MONTCLAIR, N.J., Nov. 17, 2014 /PRNewswire/ -- "Ivory Tower," an upcoming CNN Film that explores whether a college education is worth the cost, is likely to strike a chord with anxious parents. "Parents are spending, and often borrowing, hundreds of thousands of dollars for college tuition; yet many college grads are unemployed or underemployed," says Shelly Lombard of Advice for the Grind. "Parents want to make sure their children are doing the right things to make that college education pay off; but they don't want to be ridiculed for being helicopter parents."
For parents who are confused and conflicted about how hands-on they should be with their college-age children, Lombard advises them to act like drones instead of helicopters. "Drones carry out very targeted missions and then they fly away; they don't hang around. And they are stealthy – silent and unseen," Lombard says. "In addition, drones provide assistance but, because they are controlled remotely, humans are able to maintain an emotional distance and avoid being over-involved."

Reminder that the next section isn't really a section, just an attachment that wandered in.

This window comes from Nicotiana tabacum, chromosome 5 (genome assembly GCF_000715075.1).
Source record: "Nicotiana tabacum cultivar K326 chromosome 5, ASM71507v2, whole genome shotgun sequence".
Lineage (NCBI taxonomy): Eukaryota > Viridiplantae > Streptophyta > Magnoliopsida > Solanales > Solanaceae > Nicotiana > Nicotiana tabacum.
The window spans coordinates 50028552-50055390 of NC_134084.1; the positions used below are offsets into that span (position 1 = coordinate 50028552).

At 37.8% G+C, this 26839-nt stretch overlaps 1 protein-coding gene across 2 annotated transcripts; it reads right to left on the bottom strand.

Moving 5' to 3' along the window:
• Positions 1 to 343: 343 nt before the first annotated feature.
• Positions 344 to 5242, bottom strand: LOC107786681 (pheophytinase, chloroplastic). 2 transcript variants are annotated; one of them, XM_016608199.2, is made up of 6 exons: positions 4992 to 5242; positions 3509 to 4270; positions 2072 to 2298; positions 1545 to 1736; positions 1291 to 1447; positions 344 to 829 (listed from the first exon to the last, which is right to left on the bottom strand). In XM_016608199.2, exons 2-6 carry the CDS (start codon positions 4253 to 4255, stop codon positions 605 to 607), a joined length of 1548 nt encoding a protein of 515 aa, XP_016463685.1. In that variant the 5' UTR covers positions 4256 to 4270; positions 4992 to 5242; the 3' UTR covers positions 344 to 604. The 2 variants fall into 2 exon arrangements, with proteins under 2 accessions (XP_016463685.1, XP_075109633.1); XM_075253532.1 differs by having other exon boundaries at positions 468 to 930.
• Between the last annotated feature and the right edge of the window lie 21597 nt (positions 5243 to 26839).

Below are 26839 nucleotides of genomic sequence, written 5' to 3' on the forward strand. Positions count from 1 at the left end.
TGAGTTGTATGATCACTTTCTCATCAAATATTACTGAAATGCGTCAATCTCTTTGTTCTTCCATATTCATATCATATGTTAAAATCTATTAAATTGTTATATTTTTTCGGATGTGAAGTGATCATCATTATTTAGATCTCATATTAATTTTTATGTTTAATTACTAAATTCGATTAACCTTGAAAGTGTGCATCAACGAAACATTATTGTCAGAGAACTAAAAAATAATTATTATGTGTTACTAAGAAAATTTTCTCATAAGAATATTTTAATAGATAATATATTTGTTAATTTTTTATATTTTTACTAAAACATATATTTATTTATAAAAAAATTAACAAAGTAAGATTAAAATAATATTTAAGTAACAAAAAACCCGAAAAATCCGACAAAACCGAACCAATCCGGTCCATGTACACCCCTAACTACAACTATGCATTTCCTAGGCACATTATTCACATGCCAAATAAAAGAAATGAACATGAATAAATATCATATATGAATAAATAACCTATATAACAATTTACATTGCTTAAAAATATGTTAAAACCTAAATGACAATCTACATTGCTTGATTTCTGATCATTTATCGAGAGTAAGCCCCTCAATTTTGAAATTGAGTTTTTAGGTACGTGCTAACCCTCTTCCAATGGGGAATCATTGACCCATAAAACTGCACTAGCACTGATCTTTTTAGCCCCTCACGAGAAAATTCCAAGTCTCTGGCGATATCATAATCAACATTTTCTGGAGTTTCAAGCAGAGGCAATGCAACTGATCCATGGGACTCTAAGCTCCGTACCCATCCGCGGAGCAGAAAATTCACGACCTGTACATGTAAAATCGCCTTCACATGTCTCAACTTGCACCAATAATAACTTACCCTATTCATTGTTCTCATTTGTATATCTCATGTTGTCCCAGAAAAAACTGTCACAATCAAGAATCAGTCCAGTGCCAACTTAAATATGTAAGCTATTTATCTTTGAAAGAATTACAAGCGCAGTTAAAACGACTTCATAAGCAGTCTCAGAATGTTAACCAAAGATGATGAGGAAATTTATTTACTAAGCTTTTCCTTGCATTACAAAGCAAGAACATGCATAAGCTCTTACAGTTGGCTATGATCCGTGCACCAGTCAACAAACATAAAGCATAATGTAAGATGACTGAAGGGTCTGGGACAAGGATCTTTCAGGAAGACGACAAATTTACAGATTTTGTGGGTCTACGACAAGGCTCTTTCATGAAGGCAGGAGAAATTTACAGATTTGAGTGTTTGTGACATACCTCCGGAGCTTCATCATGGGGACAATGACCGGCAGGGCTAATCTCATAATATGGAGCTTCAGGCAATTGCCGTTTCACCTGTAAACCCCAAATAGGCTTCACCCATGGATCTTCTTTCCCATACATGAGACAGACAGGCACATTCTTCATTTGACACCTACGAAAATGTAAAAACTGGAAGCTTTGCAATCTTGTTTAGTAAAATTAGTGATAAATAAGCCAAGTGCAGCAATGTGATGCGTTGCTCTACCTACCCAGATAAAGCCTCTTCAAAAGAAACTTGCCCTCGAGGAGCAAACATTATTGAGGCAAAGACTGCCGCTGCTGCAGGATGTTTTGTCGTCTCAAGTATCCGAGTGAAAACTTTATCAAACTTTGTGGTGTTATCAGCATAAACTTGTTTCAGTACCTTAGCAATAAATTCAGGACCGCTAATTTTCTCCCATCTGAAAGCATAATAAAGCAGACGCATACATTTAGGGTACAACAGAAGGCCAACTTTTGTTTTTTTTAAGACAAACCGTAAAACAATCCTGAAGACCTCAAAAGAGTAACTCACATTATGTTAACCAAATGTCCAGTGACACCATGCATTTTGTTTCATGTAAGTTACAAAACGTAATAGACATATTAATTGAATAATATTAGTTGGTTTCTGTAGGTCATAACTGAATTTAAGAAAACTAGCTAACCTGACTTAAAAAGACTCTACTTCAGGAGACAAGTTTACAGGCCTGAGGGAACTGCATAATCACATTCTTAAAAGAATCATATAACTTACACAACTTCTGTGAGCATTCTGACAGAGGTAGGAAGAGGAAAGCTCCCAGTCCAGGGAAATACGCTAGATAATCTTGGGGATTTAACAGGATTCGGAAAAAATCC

"For example, a helicopter parent will force their child to major in engineering or business because they will get a job. But a 'parent drone' whose child wants to major in history or puppetry will have a serious conversation about what careers they can pursue with that degree and a 'financial facts of life' talk about what they will need to earn if they want to rent their own apartment, buy a car, and repay their student loans," Lombard explains. "A parent drone will role play with their child about how to handle a problem at work while a helicopter parent will call their child's boss."
Lombard, a former Wall Street professional who has trained and mentored junior analysts, says she started AdvicefortheGrind.com to help college parents. The company provides free video advice on its "Advice for the Grind for Parents" YouTube ™ channel. It also offers a mobile app for students called "Career PreGame" which costs $3.99. "The app gives college students a four year plan for what to do each year in order to increase their chances of being employed or employable when they graduate. And the app sends them reminders to do things like apply for summer internships and visit the career services center, so parents don't have to nag them," Lombard says.
The app is available for iPhone and Android users. Parents whose children have iPhones can send them the app as a gift or share it through family sharing.
SOURCE Advice for the Grind